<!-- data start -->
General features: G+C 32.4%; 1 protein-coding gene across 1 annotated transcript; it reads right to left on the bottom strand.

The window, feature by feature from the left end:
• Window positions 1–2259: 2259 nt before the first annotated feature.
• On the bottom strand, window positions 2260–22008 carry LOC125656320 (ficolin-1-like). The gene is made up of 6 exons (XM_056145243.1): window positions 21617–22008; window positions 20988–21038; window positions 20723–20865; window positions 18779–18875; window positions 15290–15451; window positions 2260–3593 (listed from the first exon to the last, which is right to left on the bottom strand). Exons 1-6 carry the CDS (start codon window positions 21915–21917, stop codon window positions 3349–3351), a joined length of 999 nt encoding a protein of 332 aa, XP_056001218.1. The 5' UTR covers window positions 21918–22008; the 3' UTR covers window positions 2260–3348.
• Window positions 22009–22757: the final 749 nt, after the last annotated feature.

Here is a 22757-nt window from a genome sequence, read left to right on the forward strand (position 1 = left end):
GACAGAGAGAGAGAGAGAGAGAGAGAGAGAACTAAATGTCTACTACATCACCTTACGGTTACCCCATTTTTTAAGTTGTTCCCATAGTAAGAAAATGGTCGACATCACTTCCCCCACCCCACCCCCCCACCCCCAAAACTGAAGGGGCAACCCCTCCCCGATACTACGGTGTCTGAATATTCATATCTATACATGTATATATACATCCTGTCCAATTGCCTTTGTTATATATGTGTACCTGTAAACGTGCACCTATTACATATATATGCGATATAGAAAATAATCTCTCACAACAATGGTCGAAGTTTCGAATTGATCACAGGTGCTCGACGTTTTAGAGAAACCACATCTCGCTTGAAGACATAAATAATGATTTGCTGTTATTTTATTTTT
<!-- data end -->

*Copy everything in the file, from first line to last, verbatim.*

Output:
General features: G+C 32.4%; 1 protein-coding gene across 1 annotated transcript; it reads right to left on the bottom strand.

The window, feature by feature from the left end:
• Window positions 1–2259: 2259 nt before the first annotated feature.
• On the bottom strand, window positions 2260–22008 carry LOC125656320 (ficolin-1-like). The gene is made up of 6 exons (XM_056145243.1): window positions 21617–22008; window positions 20988–21038; window positions 20723–20865; window positions 18779–18875; window positions 15290–15451; window positions 2260–3593 (listed from the first exon to the last, which is right to left on the bottom strand). Exons 1-6 carry the CDS (start codon window positions 21915–21917, stop codon window positions 3349–3351), a joined length of 999 nt encoding a protein of 332 aa, XP_056001218.1. The 5' UTR covers window positions 21918–22008; the 3' UTR covers window positions 2260–3348.
• Window positions 22009–22757: the final 749 nt, after the last annotated feature.

Here is a 22757-nt window from a genome sequence, read left to right on the forward strand (position 1 = left end):
GACAGAGAGAGAGAGAGAGAGAGAGAGAGAACTAAATGTCTACTACATCACCTTACGGTTACCCCATTTTTTAAGTTGTTCCCATAGTAAGAAAATGGTCGACATCACTTCCCCCACCCCACCCCCCCACCCCCAAAACTGAAGGGGCAACCCCTCCCCGATACTACGGTGTCTGAATATTCATATCTATACATGTATATATACATCCTGTCCAATTGCCTTTGTTATATATGTGTACCTGTAAACGTGCACCTATTACATATATATGCGATATAGAAAATAATCTCTCACAACAATGGTCGAAGTTTCGAATTGATCACAGGTGCTCGACGTTTTAGAGAAACCACATCTCGCTTGAAGACATAAATAATGATTTGCTGTTATTTTATTTTT